The second day of the ongoing Women Economic Forum in New Delhi saw Polish Ambassador to India, Tomasz Lukaszuk, speaking on women rights and startup culture in Poland, and what lies ahead for budding entrepreneurs in India
The second day of the ongoing Women Economic Forum in New Delhi saw Polish Ambassador to India, Tomasz Lukaszuk, speaking on women rights and startup culture in Poland, and what lies ahead for budding entrepreneurs in India.
How is the Polish startup culture different from India?
Women today have turned leaders in many industries and with reference to women entrepreneurship, startups are no less. A majority of businesswomen are creating their own venture in different sectors like green technology, cosmetics, hospitality, hotels.
Polish women have become inventers. We have a small scale enterprise that has invented makeup removing gloves, so it is really attaining goals with the change in the mentality of the society.
Women are daring to lead. Especially in Poland, they start work in their 20s just after studies where they take up a business venture and leadership responsibilities and prefer to start family life in 30s. They prefer to gain a certain level of welfare, establish a family and position their business, hence adding growth and perspective to the economy.
How do you support startups in Poland?
We have many programmes supporting startups. There are chambers of commerce, associations where men and women can learn leadership lessons, get skill training and work on their own with soft loans or microfinance opportunities. Just the way it is in India. But the story of startups has just begun in India whereas in Poland it has been there for long.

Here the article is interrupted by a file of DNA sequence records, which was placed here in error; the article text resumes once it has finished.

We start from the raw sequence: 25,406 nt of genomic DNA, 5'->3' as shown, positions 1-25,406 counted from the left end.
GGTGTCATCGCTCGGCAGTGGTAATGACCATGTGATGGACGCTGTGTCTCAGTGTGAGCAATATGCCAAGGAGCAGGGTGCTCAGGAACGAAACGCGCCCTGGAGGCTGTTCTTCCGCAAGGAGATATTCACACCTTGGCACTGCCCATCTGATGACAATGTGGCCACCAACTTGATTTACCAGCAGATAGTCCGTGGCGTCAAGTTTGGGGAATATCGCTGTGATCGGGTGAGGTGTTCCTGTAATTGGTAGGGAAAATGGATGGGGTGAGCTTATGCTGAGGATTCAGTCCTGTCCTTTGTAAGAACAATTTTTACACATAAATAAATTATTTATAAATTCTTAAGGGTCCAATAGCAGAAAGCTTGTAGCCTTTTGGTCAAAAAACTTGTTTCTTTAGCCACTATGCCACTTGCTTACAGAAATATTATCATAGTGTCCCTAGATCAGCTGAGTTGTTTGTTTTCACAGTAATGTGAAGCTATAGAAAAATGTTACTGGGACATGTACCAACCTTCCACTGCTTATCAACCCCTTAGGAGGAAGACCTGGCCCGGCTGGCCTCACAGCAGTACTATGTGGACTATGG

The system completely changed ever since we became independent from the Soviet Union. We remember the experience of entrepreneurship before World War II when there was a wave of people coming back to Poland. Our diaspora is now 16 million strong. So much so that 90 per cent of our business growth largely comprise of small and medium scale companies whereas in India it is 95 per cent. So, small team startups are benefitted with women on board as they have an expertise on lot of things.
What’s your advice for young entrepreneurs?
Follow your dreams and do not be afraid to try your creativity in different sectors. There are a number of opportunities in India. For the next 20 years, India is a developing economy and is expected to have 6 per cent GDP a year. With this, I am sure every business man would like to venture out in India as we see the business climate going to grow in the coming years. With GST in process, it will open doors to more opportunities in India.